How close we have come to self-destruction. Another step and we’ll be in free-fall. And yet the government presses on. At the April meeting of the BJP’s national executive in Goa, the prime minister of secular, democratic India, Atal Behari Vajpayee, made history. He became the first Indian prime minister to cross the threshold and publicly unveil an unconscionable bigotry against Muslims, which even George Bush and Donald Rumsfeld would be embarrassed to own up to. “Wherever Muslims are,” he said, “they do not want to stay peacefully.”

Fascism’s firm footprint has appeared in India. Let’s mark the date: spring 2002. Although we can thank the American president and the Coalition Against Terror for creating a congenial international atmosphere for its ghastly debut, we cannot credit them for the years it has been brewing in our public and private lives.

It breezed in in the wake of the Pokhran nuclear tests in 1998. From then onwards, the massed energy of bloodthirsty patriotism became openly acceptable political currency. The “weapons of peace” trapped India and Pakistan in a spiral of brinkmanship – threat and counter-threat, taunt and counter-taunt. And now, one war and hundreds of dead later, more than a million soldiers from both armies are massed at the border, eyeball to eyeball, locked in a pointless nuclear stand-off.

The escalating belligerence against Pakistan has ricocheted off the border and entered our own body politic, like a sharp blade slicing through the vestiges of communal harmony and tolerance between the Hindu and Muslim communities.

In no time at all, the godsquadders from hell have colonised the public imagination. And we allowed them in.

Each time the hostility between India and Pakistan is cranked up, within India, there is a corresponding increase in hostility towards Muslims. With each battle cry against Pakistan, we inflict a wound on ourselves, on our way of life, on our spectacularly diverse and ancient civilisation, on everything that makes India different from Pakistan. Increasingly, Indian nationalism has come to mean Hindu nationalism, which defines itself not through a respect or regard for itself, but through a hatred of the Other. And the Other, for the moment, is not just Pakistani, it is Muslim.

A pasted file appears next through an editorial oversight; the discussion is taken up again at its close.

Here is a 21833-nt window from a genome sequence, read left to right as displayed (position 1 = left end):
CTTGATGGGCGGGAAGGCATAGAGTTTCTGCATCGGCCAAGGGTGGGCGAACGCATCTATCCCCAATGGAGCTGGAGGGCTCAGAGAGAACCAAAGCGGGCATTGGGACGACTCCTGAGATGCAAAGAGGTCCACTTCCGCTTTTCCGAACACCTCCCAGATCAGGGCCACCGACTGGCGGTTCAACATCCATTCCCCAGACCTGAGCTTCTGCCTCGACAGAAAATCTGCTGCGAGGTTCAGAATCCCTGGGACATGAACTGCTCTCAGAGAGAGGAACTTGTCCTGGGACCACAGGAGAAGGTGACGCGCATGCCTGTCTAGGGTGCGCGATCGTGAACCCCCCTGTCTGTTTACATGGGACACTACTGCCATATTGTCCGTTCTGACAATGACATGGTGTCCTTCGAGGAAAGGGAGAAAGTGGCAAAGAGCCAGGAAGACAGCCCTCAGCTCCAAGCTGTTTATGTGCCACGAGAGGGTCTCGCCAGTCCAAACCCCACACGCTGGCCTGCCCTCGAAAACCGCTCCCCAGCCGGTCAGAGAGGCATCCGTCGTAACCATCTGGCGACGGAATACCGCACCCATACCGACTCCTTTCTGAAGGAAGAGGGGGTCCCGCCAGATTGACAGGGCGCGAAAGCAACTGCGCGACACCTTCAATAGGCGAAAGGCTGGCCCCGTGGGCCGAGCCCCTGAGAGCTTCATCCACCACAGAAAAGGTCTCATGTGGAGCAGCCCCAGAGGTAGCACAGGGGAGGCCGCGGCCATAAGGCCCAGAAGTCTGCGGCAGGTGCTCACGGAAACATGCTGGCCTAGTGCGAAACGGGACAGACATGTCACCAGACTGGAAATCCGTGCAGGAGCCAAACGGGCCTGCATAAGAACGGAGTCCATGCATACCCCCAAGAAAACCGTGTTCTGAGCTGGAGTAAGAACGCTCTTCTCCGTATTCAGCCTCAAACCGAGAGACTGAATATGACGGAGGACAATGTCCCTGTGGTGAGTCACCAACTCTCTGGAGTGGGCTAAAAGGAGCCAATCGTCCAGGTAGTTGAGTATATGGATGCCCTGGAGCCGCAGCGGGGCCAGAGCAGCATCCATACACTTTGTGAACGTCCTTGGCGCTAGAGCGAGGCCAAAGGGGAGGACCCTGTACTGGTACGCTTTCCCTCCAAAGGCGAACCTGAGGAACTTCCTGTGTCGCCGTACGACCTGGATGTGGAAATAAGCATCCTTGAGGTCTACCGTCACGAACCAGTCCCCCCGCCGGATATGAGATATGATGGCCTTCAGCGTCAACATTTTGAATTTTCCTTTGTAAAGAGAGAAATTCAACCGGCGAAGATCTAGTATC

It is disturbing to see how neatly nationalism dovetails into fascism. While we must not allow the fascists to define what the nation is, or to whom it belongs, it is worth keeping in mind that nationalism, in all its many avatars – socialist, capitalist and fascist – was at the root of almost all the genocides of the 20th century.

The incipient, creeping fascism of the past few years has been groomed by many of our “democratic” institutions. Everyone has flirted with it – parliament, the press, the police, the administration, the public. Even “secularists” have been guilty of helping to create the right climate. Each time you defend the right of an institution, any institution (including the supreme court), to exercise unfettered, unaccountable powers that must never be challenged, you move towards fascism. To be fair, perhaps not everyone recognised the early signs for what they were.

Fascism is also about the slow, steady infiltration of all the instruments of state power. It is about the slow erosion of civil liberties, about unspectacular day-to-day injustices. Fighting it means fighting to win back the minds and hearts of people. Fighting it does not mean asking for the religious schools to be banned, it means working towards the day when they are voluntarily abandoned as bad ideas. It means keeping an eagle eye on public institutions and demanding accountability. It means putting your ear to the ground and listening to the whispering of the truly powerless. It means giving a forum to the myriad voices from the hundreds of resistance movements across the country which are speaking about real things – about bonded labour, marital rape, sexual preferences, women’s wages, uranium dumping, unsustainable mining, weavers’ woes, farmers’ worries. It means fighting displacement and dispossession and the relentless, everyday violence of abject poverty.

In little parks, in big maidans, on empty lots, on village commons, the Rashtriya Swayamsevak Sangh (the cultural wing of the BJP) is marching, hoisting its saffron flag. Suddenly they are everywhere, grown men in khaki shorts, marching, marching, marching. Where to? What for? Their disregard for history shields them from the knowledge that fascism will thrive for a short while and then self-annihilate because of its inherent stupidity. But, unfortunately, like the radioactive fallout of a nuclear strike, it has a half-life that will cripple generations to come.

These levels of rage and hatred cannot be contained, cannot be expected to subside with public censure and denunciation. Hymns of brotherhood and love are great, but not enough.